Residential Cross Connection

a repairman setting up a white toilet in a white bathroom

What is a Cross Connection?

A cross-connection is an actual or potential connection between the safe drinking water (potable) supply and a source of contamination or pollution. State plumbing codes require approved backflow prevention methods to be installed at every point of potable water connection and use. Cross-Connections must be properly protected or eliminated.

How Does Contamination Occur?

When you turn on your faucet, you expect the water to be as safe as when it left the treatment plant. However, certain hydraulic conditions left unprotected within your plumbing system may allow hazardous substances to contaminate your own drinking water or even the public water supply.

Water normally flows in one direction. However, under certain conditions, water can actually flow backwards; this is known as Backflow. There are two situations that can cause water to flow backward:

  • Back Siphonage: May occur due to a loss of pressure in the municipal water system during a fire fighting emergency, a water main break or system repair. This creates a siphon in your plumbing system which can draw water out of a sink or bucket and back into your water or the public water system.
  • Backpressure: May be created when a source of pressure (such as a boiler) creates a pressure greater than the pressure supplied from the public water system. This may cause contaminated water to be pushed into your plumbing system through an unprotected cross-connection.

In the Bathroom – Hand Held Shower Fixture

The hand held shower fixture is compliant if:

  • When shower head is hanging freely, it is at least 1″ above top of the flood level rim of the receptor (tub)
  • Complies with ASSE #1014
  • Has the ASME code 112.18.1 stamped on the handle

In the Bathroom – Toilet Tanks

There are many unapproved toilet tank fill valve products sold at common retailers which do not meet the state plumbing code requirements for backflow prevention.

  • Look for the ASSE #1002 Standard symbol on the device and packaging
  • Replace any unapproved devices with an ASSE #1002 approved anti siphon ball-cock assembly. Average cost is typically $12 to $22 at home improvement stores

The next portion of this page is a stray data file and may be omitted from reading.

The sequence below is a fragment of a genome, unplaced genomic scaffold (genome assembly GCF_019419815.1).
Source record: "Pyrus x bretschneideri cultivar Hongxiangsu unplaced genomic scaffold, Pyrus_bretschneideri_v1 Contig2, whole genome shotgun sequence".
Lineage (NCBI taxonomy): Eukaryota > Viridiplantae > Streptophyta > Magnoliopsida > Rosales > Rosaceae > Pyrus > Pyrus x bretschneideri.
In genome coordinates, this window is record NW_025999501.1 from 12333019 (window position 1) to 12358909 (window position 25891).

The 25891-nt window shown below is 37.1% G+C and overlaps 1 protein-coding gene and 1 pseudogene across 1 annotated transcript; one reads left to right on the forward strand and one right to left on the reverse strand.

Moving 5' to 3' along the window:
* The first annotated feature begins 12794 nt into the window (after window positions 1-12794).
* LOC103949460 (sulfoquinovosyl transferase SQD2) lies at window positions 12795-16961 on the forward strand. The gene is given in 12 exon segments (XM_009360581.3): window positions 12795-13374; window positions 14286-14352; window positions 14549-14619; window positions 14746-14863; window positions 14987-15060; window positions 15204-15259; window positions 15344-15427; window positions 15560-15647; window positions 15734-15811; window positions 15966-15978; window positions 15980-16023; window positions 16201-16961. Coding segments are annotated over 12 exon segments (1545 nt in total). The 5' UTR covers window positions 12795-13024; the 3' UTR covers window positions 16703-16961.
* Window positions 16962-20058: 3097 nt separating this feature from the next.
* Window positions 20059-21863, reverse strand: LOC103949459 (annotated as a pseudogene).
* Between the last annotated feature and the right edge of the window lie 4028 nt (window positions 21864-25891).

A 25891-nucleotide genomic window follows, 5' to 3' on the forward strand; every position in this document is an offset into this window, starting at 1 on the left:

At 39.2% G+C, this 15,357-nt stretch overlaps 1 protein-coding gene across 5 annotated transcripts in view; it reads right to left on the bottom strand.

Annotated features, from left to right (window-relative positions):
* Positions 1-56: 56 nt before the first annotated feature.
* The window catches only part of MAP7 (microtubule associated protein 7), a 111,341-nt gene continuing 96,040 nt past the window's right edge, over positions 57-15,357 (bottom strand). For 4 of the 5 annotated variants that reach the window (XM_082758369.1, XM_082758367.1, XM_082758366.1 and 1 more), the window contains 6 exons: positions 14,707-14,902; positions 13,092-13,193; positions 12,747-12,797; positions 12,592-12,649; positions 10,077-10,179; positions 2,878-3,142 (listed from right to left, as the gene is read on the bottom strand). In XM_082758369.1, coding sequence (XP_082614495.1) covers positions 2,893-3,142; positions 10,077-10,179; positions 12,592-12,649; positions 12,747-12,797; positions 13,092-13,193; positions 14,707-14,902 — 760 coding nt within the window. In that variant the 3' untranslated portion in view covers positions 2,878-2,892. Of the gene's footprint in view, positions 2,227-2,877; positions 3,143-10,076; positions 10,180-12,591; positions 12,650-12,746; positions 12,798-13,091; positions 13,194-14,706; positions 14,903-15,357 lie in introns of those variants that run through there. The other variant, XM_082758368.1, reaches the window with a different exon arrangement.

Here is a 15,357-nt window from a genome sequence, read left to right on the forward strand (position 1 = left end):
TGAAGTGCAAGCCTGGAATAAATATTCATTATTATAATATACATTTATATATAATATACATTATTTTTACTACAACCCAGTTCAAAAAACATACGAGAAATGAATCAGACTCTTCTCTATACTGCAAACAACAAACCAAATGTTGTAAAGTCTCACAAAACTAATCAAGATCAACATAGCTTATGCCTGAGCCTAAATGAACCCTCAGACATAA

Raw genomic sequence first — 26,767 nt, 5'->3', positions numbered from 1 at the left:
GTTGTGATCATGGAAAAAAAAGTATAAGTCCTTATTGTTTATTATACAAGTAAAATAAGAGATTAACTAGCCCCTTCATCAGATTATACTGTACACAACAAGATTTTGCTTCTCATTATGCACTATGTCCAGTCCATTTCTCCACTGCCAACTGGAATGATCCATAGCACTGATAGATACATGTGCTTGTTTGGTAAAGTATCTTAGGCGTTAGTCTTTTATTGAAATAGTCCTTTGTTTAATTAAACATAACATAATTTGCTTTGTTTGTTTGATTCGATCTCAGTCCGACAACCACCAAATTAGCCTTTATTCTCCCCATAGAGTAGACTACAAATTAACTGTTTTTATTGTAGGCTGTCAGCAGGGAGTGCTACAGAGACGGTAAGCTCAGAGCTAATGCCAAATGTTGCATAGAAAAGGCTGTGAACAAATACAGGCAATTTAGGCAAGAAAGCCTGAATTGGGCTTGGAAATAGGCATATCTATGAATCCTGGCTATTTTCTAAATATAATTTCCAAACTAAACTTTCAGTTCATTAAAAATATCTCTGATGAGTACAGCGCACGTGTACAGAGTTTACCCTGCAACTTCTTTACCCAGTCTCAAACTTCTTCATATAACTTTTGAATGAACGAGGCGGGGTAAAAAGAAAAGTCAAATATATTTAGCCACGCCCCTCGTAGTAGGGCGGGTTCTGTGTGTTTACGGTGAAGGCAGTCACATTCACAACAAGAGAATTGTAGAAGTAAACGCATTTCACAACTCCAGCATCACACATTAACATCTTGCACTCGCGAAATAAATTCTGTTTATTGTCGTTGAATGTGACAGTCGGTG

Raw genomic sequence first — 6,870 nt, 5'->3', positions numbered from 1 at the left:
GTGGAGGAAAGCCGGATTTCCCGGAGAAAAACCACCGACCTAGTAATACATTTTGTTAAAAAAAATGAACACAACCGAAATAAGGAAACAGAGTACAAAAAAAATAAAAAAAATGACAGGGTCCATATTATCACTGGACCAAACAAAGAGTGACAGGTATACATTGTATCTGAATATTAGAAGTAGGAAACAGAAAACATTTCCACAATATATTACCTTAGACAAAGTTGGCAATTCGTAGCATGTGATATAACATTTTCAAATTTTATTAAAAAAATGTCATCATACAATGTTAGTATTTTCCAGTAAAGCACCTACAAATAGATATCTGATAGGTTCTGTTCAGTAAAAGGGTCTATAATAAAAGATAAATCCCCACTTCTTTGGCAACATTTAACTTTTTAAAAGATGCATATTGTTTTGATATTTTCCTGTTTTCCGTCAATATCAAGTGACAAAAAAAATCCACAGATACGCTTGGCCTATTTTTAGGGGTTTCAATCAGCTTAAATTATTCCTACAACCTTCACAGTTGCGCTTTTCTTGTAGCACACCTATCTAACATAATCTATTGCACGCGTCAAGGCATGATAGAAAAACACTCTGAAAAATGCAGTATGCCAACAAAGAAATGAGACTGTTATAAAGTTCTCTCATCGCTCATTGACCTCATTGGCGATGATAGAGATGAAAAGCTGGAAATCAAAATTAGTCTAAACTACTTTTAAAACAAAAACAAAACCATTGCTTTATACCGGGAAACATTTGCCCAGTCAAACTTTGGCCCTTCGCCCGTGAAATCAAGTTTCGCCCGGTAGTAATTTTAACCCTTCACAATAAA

• Verify overflow tube is one inch below critical level (CL) marking on the device

In the Kitchen

Hoses and water treatment devices may create a potential backflow hazard if not properly isolated with backflow prevention methods.

Insights to Protect Your Drinking Water


  • Keep the ends of hoses clear of all possible contaminants.
  • Make sure dishwashers are installed with a proper “air gap” device.
  • Verify and install a simple hose bibb vacuum breaker on all threaded faucets around your home.
  • Make sure water treatment devices such as water softeners have the proper “air gap”, which is a minimum of one inch above any drain.


  • Submerge hoses in buckets, pools, tubs, sinks or ponds.
  • Use spray attachments without a backflow prevention device.
  • Connect waste pipes from water softeners or other treatment systems directly to the sewer or submerged drain pipe. Always be sure there is a one inch “air gap” separation.

Public Health & Safety

To avoid contamination, backflow preventers are required by state plumbing codes wherever there is an actual or potential hazard for cross-connection. The Wisconsin Department of Natural Resources requires all public water suppliers to maintain an on-going Cross­ Connection Control Program involving public education, onsite inspections, and possible corrective actions by building owners if required.


More Information


Skip to content